The merry second lives of Telstra

Friends, industry watchers, readers; I come not to bag Telstra, but to praise it. The evil that telcos do often lives on after their Investors Days, while the good is often lost during interminable speeches.

Friends, industry watchers, readers; I come not to bag Telstra, but to praise it. The evil that telcos do often lives on after their Investors Days, while the good is often lost during interminable speeches.

Let it not be that way with Telstra.

Yesterday at Telstra's Investor Day, the company was showing off the virtual Sydney CBD it had created in Second Life. It was very nicely done -- like the real thing, only without the homeless, graffiti and litter, like a CBD co-opted by the Singaporean government.

Did you know Telstra is officially leading the world in Second Life? No, me neither. I assumed that them jumping on the bandwagon four years after the virtual world opened its doors along with every other Tom, Dick and me-too merchant wasn't exactly cutting edge, but what do I know? The man on the advert said Telstra is at the "global forefront of innovation in Second Life", so congrats there to Sol and team.

Justin Milne, BigPond's MD, added a nice footnote on Second Life -- he said that the company doesn't know what type of applications will become popular in virtual worlds but BigPond will definitely be on top of them.

I got very excited when I heard that, because I knew I could help out the global innovator that is Telstra. So, here's the skinny fellas: I hear sex is quite the thing in virtual worlds. Bearing in mind BigPond is all over popular applications, I guess we can presume Justin's avatar is dusting down those nipple tassels as I type. Good on you, sir.

For Telstra says it will be ahead of global innovation, and so it must be, for Telstra is an honourable telco.

Another great service showcased by Telstra was QR codes. Honestly, they're cracking. No, really, I've never got why they're not more popular. Get to know them, you'll like them. I'm rather fond of them myself.

Happily, Telstra has decided to get involved, launching its own QR code reading software with some cobblers brand name that's slipped my mind for the moment. "Only from Telstra!" trumpeted one exec.

That's funny, I thought, I could have sworn QR code reading and making software is everywhere over the net. Anyone, anywhere, can use QR codes; use them to encode text or URLs, like Telstra plans to. In fact, I thought, I'm sure QR codes are heavily used in Japan. I guess the Japanese didn't know that QR codes are only from Telstra. Go figure.

But Telstra says they're only from Telstra and so it must be, for Telstra is an honourable telco.

Telstra does get a hard deal from the government, doesn't it? Take that AU$1 billion the government had saved for a bush network. The cheeky devils had the temerity to give the contract to another company!

But as said Sol Trujillo yesterday, like the brave little soldier he is, "We're not whinging, we're not crying." Not whinging, not crying -- launching a legal action (or two) against a government minister and losing, granted -- but not whinging or crying.

I got the impression that Senator Coonan keeps Telstra's top brass awake at night as they gently shake with rage, but Trujillo says that he spends just "two percent" of his time thinking about regulators and, so he must do, for Telstra is an honourable telco.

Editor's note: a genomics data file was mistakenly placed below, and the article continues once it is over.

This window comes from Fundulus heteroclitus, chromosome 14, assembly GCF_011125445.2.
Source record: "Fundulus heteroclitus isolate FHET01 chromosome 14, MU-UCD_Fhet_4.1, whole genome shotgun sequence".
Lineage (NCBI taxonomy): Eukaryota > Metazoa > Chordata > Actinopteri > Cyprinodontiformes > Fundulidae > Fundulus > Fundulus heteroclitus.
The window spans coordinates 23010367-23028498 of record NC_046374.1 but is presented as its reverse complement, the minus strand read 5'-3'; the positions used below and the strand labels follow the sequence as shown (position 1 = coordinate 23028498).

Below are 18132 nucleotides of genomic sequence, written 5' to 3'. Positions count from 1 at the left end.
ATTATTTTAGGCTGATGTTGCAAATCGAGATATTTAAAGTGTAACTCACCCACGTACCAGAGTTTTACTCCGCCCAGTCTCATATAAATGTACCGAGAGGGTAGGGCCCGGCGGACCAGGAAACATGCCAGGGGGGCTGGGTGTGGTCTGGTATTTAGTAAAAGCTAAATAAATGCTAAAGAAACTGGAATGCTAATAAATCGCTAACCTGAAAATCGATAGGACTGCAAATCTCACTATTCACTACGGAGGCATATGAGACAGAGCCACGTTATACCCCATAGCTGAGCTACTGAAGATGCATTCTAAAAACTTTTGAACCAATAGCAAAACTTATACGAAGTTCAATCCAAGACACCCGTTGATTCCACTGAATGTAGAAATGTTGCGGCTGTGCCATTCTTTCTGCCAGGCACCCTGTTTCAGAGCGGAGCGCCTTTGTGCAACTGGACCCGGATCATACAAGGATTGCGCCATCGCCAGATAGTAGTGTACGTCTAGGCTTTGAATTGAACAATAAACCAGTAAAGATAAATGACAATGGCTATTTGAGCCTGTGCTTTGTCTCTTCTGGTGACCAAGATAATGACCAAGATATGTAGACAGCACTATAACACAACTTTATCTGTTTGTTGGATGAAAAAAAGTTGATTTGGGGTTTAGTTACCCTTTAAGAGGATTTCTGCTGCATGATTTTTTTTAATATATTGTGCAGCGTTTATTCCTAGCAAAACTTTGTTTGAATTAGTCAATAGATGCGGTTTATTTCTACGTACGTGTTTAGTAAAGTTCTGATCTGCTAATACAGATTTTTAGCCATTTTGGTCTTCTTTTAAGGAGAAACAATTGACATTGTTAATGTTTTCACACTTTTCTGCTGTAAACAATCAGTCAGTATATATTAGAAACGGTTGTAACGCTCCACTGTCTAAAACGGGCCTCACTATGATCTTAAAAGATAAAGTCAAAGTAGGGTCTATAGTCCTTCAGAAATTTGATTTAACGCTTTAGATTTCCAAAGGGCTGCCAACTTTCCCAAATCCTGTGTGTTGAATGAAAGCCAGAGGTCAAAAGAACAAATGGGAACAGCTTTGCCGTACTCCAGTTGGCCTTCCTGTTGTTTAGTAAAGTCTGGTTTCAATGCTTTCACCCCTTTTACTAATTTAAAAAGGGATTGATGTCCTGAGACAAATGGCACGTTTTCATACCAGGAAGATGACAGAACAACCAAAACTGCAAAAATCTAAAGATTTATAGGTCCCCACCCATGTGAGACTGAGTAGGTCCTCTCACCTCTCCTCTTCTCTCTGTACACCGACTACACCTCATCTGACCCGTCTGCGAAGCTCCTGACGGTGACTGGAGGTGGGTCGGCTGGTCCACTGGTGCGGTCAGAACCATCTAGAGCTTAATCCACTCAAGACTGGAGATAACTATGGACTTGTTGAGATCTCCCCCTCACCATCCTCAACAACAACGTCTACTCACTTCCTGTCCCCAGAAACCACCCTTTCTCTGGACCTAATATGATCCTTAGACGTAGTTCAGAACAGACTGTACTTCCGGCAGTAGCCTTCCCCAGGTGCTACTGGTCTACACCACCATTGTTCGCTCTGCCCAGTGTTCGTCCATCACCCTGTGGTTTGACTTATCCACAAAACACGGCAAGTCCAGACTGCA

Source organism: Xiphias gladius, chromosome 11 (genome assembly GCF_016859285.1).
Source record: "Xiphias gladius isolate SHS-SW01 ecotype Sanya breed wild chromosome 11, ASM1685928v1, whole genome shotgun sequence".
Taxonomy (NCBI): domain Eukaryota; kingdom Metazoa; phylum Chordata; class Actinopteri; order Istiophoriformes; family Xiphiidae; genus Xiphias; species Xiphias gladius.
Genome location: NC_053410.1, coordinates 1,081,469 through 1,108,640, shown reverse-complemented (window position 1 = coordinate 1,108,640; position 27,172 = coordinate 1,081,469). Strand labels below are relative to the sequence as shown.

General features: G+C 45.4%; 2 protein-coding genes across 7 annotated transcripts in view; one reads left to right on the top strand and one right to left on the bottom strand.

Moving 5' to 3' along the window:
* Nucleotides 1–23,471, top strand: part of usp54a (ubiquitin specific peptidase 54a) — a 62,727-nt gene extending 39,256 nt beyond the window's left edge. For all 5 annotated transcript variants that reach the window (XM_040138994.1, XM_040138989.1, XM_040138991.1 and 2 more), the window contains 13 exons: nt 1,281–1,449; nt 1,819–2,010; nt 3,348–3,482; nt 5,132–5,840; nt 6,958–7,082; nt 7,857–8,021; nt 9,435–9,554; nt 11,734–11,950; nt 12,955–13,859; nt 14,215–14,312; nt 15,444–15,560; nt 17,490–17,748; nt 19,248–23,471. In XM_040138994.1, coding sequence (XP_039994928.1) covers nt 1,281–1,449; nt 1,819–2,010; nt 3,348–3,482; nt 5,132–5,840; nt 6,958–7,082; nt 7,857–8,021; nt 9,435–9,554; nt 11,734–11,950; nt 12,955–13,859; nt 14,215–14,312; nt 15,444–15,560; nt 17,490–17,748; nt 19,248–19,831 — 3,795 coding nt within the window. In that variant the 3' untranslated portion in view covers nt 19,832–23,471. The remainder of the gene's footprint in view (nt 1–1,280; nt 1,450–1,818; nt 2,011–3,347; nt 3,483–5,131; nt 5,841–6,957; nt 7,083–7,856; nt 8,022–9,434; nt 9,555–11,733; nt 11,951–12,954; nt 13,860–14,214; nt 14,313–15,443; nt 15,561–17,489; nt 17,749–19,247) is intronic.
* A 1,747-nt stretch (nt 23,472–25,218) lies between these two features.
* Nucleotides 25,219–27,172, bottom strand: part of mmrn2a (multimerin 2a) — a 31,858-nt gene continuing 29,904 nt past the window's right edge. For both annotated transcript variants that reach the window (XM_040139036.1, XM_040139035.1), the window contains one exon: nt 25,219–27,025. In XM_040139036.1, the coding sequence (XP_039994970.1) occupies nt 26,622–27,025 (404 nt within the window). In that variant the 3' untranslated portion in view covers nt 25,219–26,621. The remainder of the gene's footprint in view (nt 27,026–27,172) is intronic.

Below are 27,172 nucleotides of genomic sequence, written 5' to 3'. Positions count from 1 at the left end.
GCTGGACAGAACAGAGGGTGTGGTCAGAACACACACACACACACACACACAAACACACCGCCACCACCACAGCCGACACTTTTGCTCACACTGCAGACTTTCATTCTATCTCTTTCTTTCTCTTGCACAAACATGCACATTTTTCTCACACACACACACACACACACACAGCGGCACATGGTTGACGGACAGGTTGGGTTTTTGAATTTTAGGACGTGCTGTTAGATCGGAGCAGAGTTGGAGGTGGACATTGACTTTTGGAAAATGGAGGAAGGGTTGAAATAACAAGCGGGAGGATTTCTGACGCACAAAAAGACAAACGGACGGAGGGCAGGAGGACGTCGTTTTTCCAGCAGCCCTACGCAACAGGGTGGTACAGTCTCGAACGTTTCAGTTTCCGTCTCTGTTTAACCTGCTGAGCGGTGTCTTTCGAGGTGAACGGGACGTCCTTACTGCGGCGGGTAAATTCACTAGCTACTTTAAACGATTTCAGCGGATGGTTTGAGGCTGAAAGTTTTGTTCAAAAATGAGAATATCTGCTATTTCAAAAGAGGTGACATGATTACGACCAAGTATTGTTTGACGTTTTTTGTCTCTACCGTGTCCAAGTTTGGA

And yesterday those self-same top brass told us they had turned in yet another project two months ahead of schedule. They did that with their CDMA equivalence program too -- getting it done several months before it was due. Bless you, Telstra, and your work ethic. No wonder you haven't had time to turn on more ADSL2+ exchanges with all that's going on.

On a completely unrelated note, did anyone ever watch that Star Trek episode where Scotty was questioned about how he always managed to complete engineering projects ahead of schedule? He revealed his tactic was to multiply the time needed for a job by four and publicise that deadline so he could cover himself in glory when he turned in his work in a quarter of the time it should take. Good episode that. And back to Telstra.

And lastly, when questioned about how many users are still on the soon-to-be-extinct CDMA network, honourable Telstra wouldn't cough up a figure. They can't be too sure anyway, they said, and there are lots of factors affecting the number that could distort it.

One such variable that could send that all-important number off kilter, according to one of the Telstra types on stage, is people who have bought a CDMA phone and keep it in the car and don't use it much.

Good point. I know quite a few people that pay a regular subscription to not use their phone. Good, honest people, who like to keep their SIM active and keep their mobile in the glovebox. Actually, hold on a minute, I don't know anyone like that. Not one.

Still, I guess me and Telstra execs move in different circles. If Telstra says there are gloveboxes in rural Australia bulging with unused phones, so it must be, for Telstra is an honourable telco.

Well, thanks for reading this blog. I've had a word with Telstra's marketing boys and they said apparently I should tell you:

  • Upwardly Mobile is spearheading innovative cleverness.
  • Is "Only from ZDNet Australia!"
  • Was delivered three days ahead of schedule.
  • Has cut its cup of tea requirements by 20 percent in line with a caffeine reduction plan that has buy-in across all management.
  • Is planning to keep beating the living hell out of all blogs, everywhere, on any subject, until the end of fiscal year 2010 and beyond.

It also invented the Internet and can fly, by the way.

Thanks guys.


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